The Shepherd’s Life 

This book is being treated to a post of its own for various reasons including the fact that it is the only library book I have finished reading in March so far.

 

I began following @herdyshepherd1 on Twitter a few years ago. I probably heard about his account from the magazine, Cumbria Life, where he was writing a regular column. I thoroughly enjoyed his Tweets and the associated photos. He managed to keep his identity a secret for a long time.

When this book was published it was also serialised on Radio 4. I remember listening to some of it. I have only recently laid my hands on a (hardback) copy, which I found fascinating. I had borrowed a later book The Illustrated Herdwick Shepherd from the library. It complements the first book, although it can be read without having read the earlier book.

The Shepherd’s Life: A Tale of the Lake District is autobiographical. It is well-written and explains a lifestyle which the majority of people in towns and cities know little about. Reading it after Burning Secrets, I discovered how flocks had been built up again following the devastating outbreak of Foot and Mouth Disease.

The author, James Rebanks, used his Twitter account wisely and built up a huge following before his books were published. Having followed him on Twitter I am aware of some events which happened to him (or his family) after those included in the book. It is a bit like fitting a jigsaw puzzle together.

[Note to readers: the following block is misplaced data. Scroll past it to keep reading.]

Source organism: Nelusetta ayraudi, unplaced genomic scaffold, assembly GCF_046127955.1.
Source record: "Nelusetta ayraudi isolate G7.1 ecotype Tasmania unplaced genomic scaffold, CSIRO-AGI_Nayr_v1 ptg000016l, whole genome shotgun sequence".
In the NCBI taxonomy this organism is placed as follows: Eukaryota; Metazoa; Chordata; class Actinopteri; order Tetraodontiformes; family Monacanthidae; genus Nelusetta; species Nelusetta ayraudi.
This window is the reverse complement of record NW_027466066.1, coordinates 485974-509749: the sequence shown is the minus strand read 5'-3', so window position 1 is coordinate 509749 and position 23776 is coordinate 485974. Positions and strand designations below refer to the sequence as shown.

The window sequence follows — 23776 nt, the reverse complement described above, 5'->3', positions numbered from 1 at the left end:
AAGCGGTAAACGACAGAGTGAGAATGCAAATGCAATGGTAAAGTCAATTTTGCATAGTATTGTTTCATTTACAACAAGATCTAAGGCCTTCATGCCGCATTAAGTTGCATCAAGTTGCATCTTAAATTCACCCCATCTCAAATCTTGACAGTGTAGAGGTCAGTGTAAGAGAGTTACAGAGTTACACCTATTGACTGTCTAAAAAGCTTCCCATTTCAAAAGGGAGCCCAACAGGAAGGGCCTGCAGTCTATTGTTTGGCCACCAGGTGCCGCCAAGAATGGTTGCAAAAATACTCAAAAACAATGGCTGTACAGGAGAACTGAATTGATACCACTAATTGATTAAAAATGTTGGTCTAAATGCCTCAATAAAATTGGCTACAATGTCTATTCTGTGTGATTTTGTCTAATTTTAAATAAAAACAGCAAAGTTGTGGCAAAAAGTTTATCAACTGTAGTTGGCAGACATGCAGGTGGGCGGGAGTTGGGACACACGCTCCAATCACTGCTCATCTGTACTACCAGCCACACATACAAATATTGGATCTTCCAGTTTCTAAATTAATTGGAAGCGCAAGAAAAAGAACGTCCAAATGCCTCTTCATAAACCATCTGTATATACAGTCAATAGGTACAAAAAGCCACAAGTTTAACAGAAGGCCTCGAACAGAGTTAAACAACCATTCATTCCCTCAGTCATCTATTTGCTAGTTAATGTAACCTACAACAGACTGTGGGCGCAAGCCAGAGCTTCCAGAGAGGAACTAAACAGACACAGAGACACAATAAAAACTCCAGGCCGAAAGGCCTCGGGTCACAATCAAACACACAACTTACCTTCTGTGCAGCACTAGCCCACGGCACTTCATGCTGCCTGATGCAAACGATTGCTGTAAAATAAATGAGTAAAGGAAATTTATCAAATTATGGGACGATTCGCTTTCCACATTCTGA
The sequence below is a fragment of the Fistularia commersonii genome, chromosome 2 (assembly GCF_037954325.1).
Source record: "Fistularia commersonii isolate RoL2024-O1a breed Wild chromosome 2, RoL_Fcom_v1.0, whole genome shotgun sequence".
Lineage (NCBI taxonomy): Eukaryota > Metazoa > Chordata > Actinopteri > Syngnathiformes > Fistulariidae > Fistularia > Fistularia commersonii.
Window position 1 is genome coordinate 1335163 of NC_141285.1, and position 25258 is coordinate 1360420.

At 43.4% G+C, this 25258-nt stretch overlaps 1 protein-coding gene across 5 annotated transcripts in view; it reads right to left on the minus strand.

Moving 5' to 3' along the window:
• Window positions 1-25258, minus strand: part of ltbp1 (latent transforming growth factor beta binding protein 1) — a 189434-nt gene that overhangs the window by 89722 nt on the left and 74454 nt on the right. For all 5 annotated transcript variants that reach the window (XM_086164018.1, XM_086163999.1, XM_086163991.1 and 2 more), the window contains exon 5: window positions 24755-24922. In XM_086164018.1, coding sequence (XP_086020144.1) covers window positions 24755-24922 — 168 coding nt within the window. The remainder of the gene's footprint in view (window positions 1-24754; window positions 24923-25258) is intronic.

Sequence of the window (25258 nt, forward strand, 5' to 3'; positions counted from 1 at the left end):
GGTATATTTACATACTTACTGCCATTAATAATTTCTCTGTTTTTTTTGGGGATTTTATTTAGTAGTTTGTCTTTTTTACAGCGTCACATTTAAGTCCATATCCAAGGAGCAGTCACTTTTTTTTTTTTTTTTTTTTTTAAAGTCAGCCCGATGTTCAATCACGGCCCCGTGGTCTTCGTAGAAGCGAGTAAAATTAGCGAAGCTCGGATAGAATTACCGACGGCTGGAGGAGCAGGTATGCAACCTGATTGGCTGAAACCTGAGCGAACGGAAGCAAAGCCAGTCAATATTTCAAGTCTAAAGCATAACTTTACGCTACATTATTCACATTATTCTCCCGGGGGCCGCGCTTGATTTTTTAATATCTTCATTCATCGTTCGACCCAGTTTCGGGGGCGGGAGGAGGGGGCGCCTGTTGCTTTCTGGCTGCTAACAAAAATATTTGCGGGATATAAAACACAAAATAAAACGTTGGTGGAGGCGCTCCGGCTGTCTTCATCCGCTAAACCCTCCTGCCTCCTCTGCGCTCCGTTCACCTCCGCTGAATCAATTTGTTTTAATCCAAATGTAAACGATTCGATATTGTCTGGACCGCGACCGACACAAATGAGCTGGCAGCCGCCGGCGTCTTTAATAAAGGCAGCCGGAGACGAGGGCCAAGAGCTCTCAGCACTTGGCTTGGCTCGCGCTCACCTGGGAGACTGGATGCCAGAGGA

He was the shepherd I mentioned in a poem I wrote, March.

I consider this to be a very important book and recommend it. (It won one prize and was short-listed for two others.)

Advertisements

Comments welcome. By commenting you agree to the terms of my Privacy Policy

Fill in your details below or click an icon to log in:

WordPress.com Logo

You are commenting using your WordPress.com account. Log Out /  Change )

Google photo

You are commenting using your Google account. Log Out /  Change )

Twitter picture

You are commenting using your Twitter account. Log Out /  Change )

Facebook photo

You are commenting using your Facebook account. Log Out /  Change )

Connecting to %s

This site uses Akismet to reduce spam. Learn how your comment data is processed.